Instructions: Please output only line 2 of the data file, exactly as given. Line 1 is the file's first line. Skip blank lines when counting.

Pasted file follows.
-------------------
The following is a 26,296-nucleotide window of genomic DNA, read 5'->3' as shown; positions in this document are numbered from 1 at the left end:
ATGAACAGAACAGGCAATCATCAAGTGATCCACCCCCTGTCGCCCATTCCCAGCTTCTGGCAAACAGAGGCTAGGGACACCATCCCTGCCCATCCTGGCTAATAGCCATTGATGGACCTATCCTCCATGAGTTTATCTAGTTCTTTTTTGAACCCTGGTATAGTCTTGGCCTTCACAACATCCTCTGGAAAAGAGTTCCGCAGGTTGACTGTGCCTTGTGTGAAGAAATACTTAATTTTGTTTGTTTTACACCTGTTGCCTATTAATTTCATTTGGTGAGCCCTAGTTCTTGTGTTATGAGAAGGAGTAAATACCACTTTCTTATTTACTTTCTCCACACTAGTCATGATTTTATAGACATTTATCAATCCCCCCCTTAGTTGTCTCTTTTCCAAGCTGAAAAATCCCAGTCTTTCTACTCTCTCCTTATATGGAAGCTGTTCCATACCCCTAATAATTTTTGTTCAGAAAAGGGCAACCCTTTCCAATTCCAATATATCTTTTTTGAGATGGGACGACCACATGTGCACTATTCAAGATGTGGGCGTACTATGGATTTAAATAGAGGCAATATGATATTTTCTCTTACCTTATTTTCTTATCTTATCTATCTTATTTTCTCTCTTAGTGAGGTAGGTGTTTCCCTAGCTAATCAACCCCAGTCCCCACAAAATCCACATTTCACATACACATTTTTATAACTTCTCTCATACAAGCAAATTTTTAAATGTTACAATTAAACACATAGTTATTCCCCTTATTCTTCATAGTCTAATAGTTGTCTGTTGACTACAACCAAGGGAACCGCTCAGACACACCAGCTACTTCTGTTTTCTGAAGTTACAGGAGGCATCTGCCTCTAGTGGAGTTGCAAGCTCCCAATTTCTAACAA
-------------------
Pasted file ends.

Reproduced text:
ATGAACAGAACAGGCAATCATCAAGTGATCCACCCCCTGTCGCCCATTCCCAGCTTCTGGCAAACAGAGGCTAGGGACACCATCCCTGCCCATCCTGGCTAATAGCCATTGATGGACCTATCCTCCATGAGTTTATCTAGTTCTTTTTTGAACCCTGGTATAGTCTTGGCCTTCACAACATCCTCTGGAAAAGAGTTCCGCAGGTTGACTGTGCCTTGTGTGAAGAAATACTTAATTTTGTTTGTTTTACACCTGTTGCCTATTAATTTCATTTGGTGAGCCCTAGTTCTTGTGTTATGAGAAGGAGTAAATACCACTTTCTTATTTACTTTCTCCACACTAGTCATGATTTTATAGACATTTATCAATCCCCCCCTTAGTTGTCTCTTTTCCAAGCTGAAAAATCCCAGTCTTTCTACTCTCTCCTTATATGGAAGCTGTTCCATACCCCTAATAATTTTTGTTCAGAAAAGGGCAACCCTTTCCAATTCCAATATATCTTTTTTGAGATGGGACGACCACATGTGCACTATTCAAGATGTGGGCGTACTATGGATTTAAATAGAGGCAATATGATATTTTCTCTTACCTTATTTTCTTATCTTATCTATCTTATTTTCTCTCTTAGTGAGGTAGGTGTTTCCCTAGCTAATCAACCCCAGTCCCCACAAAATCCACATTTCACATACACATTTTTATAACTTCTCTCATACAAGCAAATTTTTAAATGTTACAATTAAACACATAGTTATTCCCCTTATTCTTCATAGTCTAATAGTTGTCTGTTGACTACAACCAAGGGAACCGCTCAGACACACCAGCTACTTCTGTTTTCTGAAGTTACAGGAGGCATCTGCCTCTAGTGGAGTTGCAAGCTCCCAATTTCTAACAA